Recharge signal identification based on groundwater level observations
- 392 Downloads
This study applied a method of the rotated empirical orthogonal functions to directly decompose the space–time groundwater level variations and determine the potential recharge zones by investigating the correlation between the identified groundwater signals and the observed local rainfall records. The approach is used to analyze the spatiotemporal process of piezometric heads estimated by Bayesian maximum entropy method from monthly observations of 45 wells in 1999–2007 located in the Pingtung Plain of Taiwan. From the results, the primary potential recharge area is located at the proximal fan areas where the recharge process accounts for 88% of the spatiotemporal variations of piezometric heads in the study area. The decomposition of groundwater levels associated with rainfall can provide information on the recharge process since rainfall is an important contributor to groundwater recharge in semi-arid regions. Correlation analysis shows that the identified recharge closely associates with the temporal variation of the local precipitation with a delay of 1–2 months in the study area.
KeywordsBayesian maximum entropy Empirical orthogonal functions Potential area recharge Piezometric head Rainfall
This research is supported by a grant from the National Science Council of Taiwan (NSC100-2628-E-002-005-) and National Cheng Kung University. We thank the Water Resources Agency, Taiwan for providing the monitoring data.
- Christakos, G. (2000). Modern spatiotemporal geostatistics (p. 304). New York: Oxford University Press.Google Scholar
- Christakos, G. (2009). Epistematics: An evolutionary framework of real world problem-solving. New York: Springer.Google Scholar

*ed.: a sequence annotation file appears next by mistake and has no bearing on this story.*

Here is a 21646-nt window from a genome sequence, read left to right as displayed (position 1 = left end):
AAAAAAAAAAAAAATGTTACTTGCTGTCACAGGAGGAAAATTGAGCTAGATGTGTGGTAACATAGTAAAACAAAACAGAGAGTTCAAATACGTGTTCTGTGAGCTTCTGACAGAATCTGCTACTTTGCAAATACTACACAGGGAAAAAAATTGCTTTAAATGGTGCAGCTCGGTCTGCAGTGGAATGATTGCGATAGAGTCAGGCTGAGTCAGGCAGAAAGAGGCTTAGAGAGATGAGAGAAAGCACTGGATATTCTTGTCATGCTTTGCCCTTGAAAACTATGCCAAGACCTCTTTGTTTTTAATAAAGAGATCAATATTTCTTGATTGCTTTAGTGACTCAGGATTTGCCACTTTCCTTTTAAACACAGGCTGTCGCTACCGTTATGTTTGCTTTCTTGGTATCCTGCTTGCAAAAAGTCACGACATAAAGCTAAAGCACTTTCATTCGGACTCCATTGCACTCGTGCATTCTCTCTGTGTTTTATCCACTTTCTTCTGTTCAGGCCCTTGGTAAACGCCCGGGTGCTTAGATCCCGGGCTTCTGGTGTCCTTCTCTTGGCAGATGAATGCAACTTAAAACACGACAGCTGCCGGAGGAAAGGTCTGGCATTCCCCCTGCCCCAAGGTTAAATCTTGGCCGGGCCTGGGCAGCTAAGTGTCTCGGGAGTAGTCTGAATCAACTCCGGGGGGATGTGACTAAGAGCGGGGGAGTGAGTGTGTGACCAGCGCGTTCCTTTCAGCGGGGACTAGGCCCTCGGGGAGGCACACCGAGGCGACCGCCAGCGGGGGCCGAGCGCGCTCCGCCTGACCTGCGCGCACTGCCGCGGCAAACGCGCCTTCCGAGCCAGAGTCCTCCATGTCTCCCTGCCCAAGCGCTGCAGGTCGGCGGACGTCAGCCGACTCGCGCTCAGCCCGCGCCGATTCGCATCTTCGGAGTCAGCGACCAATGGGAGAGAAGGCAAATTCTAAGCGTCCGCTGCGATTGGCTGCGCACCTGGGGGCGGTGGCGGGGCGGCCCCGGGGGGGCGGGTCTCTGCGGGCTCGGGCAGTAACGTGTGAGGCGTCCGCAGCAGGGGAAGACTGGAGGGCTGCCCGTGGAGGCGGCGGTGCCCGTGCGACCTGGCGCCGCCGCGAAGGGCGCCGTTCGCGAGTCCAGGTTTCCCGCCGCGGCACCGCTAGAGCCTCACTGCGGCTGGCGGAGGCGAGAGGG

- Christakos, G., & Hristopulos, D. T. (1998). Spatiotemporal environmental health modelling: A tractatus stochasticus (p. xviii). Boston: Kluwer. 400 pp.Google Scholar
- Christakos, G., Bogaert, P., & Serre, M. L. (2002). Temporal GIS: Advanced functions for field-based applications (p. 220). New York: Springer.Google Scholar
- Christakos, G., Olea, R. A., Serre, M. L., Yu, H.-L., & Wang, L. (2005). Interdisciplinary public health reasoning and epidemic modelling: The case of Black Death. New York: Springer.Google Scholar
- Freeze, R. A., & Cherry, J. A. (1979). Groundwater, xvi, 604 pp. Prentice-Hall, Englewood Cliffs, NJ.Google Scholar
- Gehrels, H., Peters, N. E., Hoehn, E., Jensen, K., Leibundgut, C., Griffioen, J., Webb, B., & Zaadnoordijk, W. J. (Eds.) (2001). Impact of human activity on groundwater dynamics. IAHS Publication no. 269.Google Scholar
- Mondal, N. C., & Singh, V. S. (2004). A new approach to delineate the groundwater recharge zone in hard rock terrain. Current Science, 87, 658–662.Google Scholar
- Yeh, M. S., Lin, Y. P., & Chang, L. C. (2006). Designing an optimal multivariate geostatistical groundwater quality monitoring network using factorial kriging and genetic algorithms. Environmental Geology, 50, 101–121.Google Scholar
- Yeh, H. F., Lee, C. H., Hsu, K. C., & Chang, P. H. (2009). GIS for the assessment of the groundwater recharge potential zone. Environmental Geology, 58, 185–195.Google Scholar